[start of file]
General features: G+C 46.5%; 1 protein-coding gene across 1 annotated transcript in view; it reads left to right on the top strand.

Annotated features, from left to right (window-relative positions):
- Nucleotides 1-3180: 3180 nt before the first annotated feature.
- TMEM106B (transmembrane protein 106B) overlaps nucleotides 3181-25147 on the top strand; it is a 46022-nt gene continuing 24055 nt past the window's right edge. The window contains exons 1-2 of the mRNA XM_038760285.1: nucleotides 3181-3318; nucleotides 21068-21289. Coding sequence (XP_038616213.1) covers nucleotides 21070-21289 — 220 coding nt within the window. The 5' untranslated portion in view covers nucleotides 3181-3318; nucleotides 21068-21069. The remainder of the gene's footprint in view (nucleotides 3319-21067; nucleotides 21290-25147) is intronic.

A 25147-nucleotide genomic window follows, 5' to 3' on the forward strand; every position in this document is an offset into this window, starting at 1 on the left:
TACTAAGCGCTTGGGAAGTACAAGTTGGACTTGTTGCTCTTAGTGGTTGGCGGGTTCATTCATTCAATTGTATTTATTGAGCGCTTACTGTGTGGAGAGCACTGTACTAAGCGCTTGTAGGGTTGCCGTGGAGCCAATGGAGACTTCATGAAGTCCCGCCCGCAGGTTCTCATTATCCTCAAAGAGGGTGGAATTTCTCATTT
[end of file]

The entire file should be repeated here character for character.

General features: G+C 46.5%; 1 protein-coding gene across 1 annotated transcript in view; it reads left to right on the top strand.

Annotated features, from left to right (window-relative positions):
- Nucleotides 1-3180: 3180 nt before the first annotated feature.
- TMEM106B (transmembrane protein 106B) overlaps nucleotides 3181-25147 on the top strand; it is a 46022-nt gene continuing 24055 nt past the window's right edge. The window contains exons 1-2 of the mRNA XM_038760285.1: nucleotides 3181-3318; nucleotides 21068-21289. Coding sequence (XP_038616213.1) covers nucleotides 21070-21289 — 220 coding nt within the window. The 5' untranslated portion in view covers nucleotides 3181-3318; nucleotides 21068-21069. The remainder of the gene's footprint in view (nucleotides 3319-21067; nucleotides 21290-25147) is intronic.

A 25147-nucleotide genomic window follows, 5' to 3' on the forward strand; every position in this document is an offset into this window, starting at 1 on the left:
TACTAAGCGCTTGGGAAGTACAAGTTGGACTTGTTGCTCTTAGTGGTTGGCGGGTTCATTCATTCAATTGTATTTATTGAGCGCTTACTGTGTGGAGAGCACTGTACTAAGCGCTTGTAGGGTTGCCGTGGAGCCAATGGAGACTTCATGAAGTCCCGCCCGCAGGTTCTCATTATCCTCAAAGAGGGTGGAATTTCTCATTT